Wiedmer: Can positive leadership from coach Butch Jones lift the Vols? [videos]

Wiedmer: Can positive leadership from coach Butch Jones lift the Vols? [videos]

July 11th, 2017 by Mark Wiedmer in Sports - Columns

Tennessee NCAA college football coach Butch Jones speaks during the Southeastern Conference's annual media gathering, (AP Photo/Butch Dill), Monday, July 10, 2017, in Hoover, Ala. (AP Photo/Butch Dill)

Photo by Butch Dill

Related Article

Butch Jones, Tennessee players defend program's progress [videos]

Read more

HOOVER, Ala. — Much as he had with Arkansas football coach Bret Bielema and LSU's Ed Orgeron earlier in the day, Southeastern Conference commissioner Greg Sankey introduced Tennessee coach Butch Jones to the media at the league's football media event Monday.

According to Sankey, upon welcoming Jones to the conference's spring meetings in Destin, Fla., last month, the coach told the commish he needed to read Jon Gordon's motivational book, "The Power of Positive Leadership."

Then, as usual, Coach Cliche spent the next 30 minutes displaying that upbeat philosophy during his time at the podium, as perfect an example of positive leadership as is likely to be seen during the event's remaining three days, especially since the most successful of those coaches is the often grumpy Bama boss Nick Saban.

And as should be the case with all the league's 14 coaches, the Jones pep talk began with what should be the most important point regarding his players' long-term futures; academics.

"Just four and a half years ago, our program was facing the potential APR penalty, and now that's a thing of the past," began Jones, recalling the mess he inherited from Derek Dooley at the close of the 2012 season.

"For the second year in a row we'll graduate 100 percent of our seniors in our program. We have 67 players on this year's football team that have a 3.0 (grade point average) or above. And on the last two bowl wins, we've had 26 college graduates participate in those bowl games."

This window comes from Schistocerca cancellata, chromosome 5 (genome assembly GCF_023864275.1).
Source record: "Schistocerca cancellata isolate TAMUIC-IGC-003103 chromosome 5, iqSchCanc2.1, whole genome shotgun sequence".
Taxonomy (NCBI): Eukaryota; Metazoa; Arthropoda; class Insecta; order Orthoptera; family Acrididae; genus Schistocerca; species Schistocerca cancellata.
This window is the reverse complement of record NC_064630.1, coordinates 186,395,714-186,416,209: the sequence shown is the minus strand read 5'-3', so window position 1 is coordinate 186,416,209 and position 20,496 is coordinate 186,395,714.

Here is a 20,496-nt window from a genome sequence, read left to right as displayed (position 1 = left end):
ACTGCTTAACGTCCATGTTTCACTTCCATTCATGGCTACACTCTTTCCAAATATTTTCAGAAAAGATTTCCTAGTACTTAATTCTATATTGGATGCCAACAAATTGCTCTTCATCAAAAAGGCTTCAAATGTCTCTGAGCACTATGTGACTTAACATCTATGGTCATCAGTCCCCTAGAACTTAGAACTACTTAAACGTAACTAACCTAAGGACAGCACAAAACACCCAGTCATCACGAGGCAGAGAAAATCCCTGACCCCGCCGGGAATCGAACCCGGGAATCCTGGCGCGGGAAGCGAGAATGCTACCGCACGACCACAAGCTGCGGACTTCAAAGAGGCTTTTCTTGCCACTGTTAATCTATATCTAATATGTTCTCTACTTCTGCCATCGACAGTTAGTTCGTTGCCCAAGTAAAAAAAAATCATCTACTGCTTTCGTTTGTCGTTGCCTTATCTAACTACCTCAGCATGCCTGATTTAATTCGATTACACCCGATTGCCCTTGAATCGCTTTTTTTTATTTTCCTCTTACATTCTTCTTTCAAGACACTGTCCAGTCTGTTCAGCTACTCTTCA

But he was just getting started.

"On the field, we're very proud of the fact that we're one of only three (SEC) programs that have won (at least) nine games two years in a row. We've been very fortunate to have three straight bowl victories, first time in 20 years in our great program's history and tradition, but there's so much more out there. There's so much more out there to be accomplished, and we've only started."

Some in Big Orange Nation might want those accomplishments to match the hype. Ranked in almost everyone's Top 10 in last year's preseason, the Volunteers earned a final ranking of 22 after toppling Nebraska in the Music City Bowl to finish 9-4.

Yet when Jones was asked if last season was a disappointment, he remained unfailingly positive, despite confounding losses at South Carolina and Vanderbilt in the season's final five games.

"I don't view it as a disappointment," he said. "The way I view it is we didn't accomplish everything we set ourselves out to do. But I think all you have to do is look at it's difficult to win (in the SEC) and it's difficult to win championships. But I'm still proud of the way our team responded. And I told our football team this: The lessons you learned from last year, the resolve, the resiliency, are going to serve you for many years down the road in life."

The Jones haters, of whom there reportedly are many, no doubt will despise those words as they did his quotes about last year's team leaders being "champions of life" and possessing "five-star hearts."

That particular segment of the Big Orange Nation seemingly wants to see Jones suffer along with them, to shout of his disappointment over having yet failed to beat Alabama, or reach the SEC title game, or even a top-tier bowl game.

And if Jones expects to see a sixth Media Days or beyond, he might want to start producing 10-win (or better) seasons rather than nine-victory campaigns.

Yet shouldn't every UT fan feel better about the program today than when Jones took over? The Vols have beaten Georgia two years in a row. They knocked off Florida this past season. His team started off 5-0 a season ago before too many injuries to count and the spoiled brat Jalen Hurd derailed the victory train. Nor should the Vols' academic success and overall scarcity of off-field issues be ignored.

Beyond that, his players' thoughts Monday deserve mention and thought.